The Museum's vocation is to understand and make known to as many people as possible the history and technique of printed textiles. Decorative Art Museum, Industrial Museum, Local History or Museum of Fashion, the Museum of Printed Textiles is situated somewhere between memory and creation. To accomplish this mission the Museum's first priority is to preserve the history and practice of printed textiles. Secondly, to share this with as many people as possible. Focusing on every aspect of the art and craft of textile design, the Museum's rich history in qualitative as well as quantitative terms is its strength. The many, varied and innovative services to the public include : Temporary exhibitions, publications, demonstrations of hand and machine printing techniques, creative workshops for children and adults. Guided tours are available in English, French German and Italian. The Museum Shop and tea room are open to the public free of charge.
Indianapolis Museum of Art
The Indianapolis Museum of Art serves the creative interests of its communities by fostering exploration of art, design and the natural environment. Encompassing 152 acres of gardens and grounds, the IMA is among the 10 oldest and 10 largest encyclopedic art museums in the United States and features significant collections of African, American, Asian, European, contemporary art and design arts that spans 5,000 years of history. Additionally, art, design and nature are featured at The Virginia B. Fairbanks Art & Nature Park: 100 Acres, Oldfields–Lilly House & Gardens, a historic Country Place Era estate and National Historic Landmark on the IMA grounds, and the Miller House and Garden in Columbus, Indiana, one of the country’s most highly regarded examples of mid-century Modernist residences.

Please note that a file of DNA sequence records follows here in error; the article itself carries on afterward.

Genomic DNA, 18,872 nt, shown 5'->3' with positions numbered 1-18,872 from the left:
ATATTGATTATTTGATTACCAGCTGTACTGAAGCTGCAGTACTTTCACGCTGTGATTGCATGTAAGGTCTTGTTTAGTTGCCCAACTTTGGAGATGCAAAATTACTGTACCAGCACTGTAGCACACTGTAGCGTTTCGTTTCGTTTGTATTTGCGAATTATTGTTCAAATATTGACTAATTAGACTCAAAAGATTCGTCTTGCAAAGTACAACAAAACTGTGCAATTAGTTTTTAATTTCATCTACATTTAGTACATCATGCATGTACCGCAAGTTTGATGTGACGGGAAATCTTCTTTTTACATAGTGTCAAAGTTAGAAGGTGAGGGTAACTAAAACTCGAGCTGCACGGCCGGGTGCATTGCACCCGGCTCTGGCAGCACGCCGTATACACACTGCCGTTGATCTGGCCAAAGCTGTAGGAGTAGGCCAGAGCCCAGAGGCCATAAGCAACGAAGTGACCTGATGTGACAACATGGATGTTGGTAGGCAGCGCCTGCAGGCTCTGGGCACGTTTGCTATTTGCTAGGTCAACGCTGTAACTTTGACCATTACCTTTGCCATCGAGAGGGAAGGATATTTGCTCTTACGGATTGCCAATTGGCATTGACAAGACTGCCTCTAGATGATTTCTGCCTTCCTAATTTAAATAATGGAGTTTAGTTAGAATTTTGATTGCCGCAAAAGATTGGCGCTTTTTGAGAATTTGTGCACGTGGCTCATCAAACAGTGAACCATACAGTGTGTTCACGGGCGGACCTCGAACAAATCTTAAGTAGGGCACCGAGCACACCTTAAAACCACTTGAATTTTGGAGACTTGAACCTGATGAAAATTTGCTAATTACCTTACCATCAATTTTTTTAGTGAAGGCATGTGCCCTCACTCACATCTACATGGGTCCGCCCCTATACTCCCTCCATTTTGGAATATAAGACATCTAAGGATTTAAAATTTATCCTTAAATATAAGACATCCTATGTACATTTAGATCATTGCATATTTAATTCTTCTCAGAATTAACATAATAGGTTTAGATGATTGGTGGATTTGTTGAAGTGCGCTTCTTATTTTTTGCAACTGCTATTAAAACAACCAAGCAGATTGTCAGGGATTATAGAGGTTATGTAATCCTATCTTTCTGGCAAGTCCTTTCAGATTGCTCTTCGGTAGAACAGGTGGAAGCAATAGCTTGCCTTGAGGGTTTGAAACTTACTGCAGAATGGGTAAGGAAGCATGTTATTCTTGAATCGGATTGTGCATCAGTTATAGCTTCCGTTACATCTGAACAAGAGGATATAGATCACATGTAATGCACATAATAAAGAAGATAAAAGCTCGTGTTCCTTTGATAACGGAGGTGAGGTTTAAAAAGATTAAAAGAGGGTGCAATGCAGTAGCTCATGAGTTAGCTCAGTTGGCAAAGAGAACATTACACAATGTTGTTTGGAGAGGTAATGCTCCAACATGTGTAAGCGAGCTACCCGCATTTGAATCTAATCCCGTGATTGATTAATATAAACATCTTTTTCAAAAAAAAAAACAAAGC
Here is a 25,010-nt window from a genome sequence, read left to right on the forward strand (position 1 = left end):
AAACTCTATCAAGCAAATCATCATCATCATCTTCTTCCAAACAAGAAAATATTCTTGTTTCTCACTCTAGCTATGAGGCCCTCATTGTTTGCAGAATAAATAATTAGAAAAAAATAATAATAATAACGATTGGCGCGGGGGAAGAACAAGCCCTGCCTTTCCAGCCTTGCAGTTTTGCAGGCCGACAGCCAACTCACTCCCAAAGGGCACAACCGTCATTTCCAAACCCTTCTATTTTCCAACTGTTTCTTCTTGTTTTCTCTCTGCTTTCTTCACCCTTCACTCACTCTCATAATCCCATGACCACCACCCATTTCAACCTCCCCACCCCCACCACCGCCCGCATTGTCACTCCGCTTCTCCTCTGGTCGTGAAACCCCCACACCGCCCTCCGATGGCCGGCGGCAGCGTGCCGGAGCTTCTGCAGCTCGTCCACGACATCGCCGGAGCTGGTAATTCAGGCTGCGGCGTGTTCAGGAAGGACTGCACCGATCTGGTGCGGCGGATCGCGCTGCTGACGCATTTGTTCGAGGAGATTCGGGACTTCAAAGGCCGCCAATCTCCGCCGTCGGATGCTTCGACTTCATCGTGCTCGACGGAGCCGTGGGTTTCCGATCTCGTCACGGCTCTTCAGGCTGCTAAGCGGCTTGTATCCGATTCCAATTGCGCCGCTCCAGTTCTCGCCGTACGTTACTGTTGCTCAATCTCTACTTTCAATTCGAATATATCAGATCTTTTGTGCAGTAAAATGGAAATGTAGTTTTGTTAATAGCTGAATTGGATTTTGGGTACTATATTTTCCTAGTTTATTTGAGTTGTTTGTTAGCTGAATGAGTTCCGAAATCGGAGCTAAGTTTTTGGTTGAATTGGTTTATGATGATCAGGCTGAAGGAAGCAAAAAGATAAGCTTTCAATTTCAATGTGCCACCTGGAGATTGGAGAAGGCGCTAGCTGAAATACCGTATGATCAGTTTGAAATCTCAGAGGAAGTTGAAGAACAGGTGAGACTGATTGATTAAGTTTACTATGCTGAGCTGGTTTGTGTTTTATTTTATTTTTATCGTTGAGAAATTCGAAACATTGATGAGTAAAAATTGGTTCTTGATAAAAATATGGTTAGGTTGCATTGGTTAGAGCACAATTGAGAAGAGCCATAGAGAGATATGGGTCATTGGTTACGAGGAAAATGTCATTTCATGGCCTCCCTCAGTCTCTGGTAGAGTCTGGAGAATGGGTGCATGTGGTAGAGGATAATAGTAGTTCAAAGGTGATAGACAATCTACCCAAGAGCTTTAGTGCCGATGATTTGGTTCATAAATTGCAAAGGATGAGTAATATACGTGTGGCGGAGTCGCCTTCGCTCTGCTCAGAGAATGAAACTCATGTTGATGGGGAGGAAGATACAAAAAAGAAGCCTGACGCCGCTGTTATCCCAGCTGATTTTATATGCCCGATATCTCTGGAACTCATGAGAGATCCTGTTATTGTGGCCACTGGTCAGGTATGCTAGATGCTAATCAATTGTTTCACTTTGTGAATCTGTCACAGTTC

The Israël Museum
The Israel Museum is the largest cultural institution in the State of Israel and is ranked among the world’s leading art and archaeology museums. Founded in 1965, the Museum houses encyclopedic collections, including works dating from prehistory to the present day, in its Archaeology, Fine Arts, and Jewish Art and Life Wings, and features the most extensive holdings of biblical and Holy Land archaeology in the world. In just forty-five years, thanks to a legacy of gifts and generous support from its circle of patrons worldwide, the Museum has built a far-ranging collection of nearly 500,000 objects, representing the full scope of world material culture.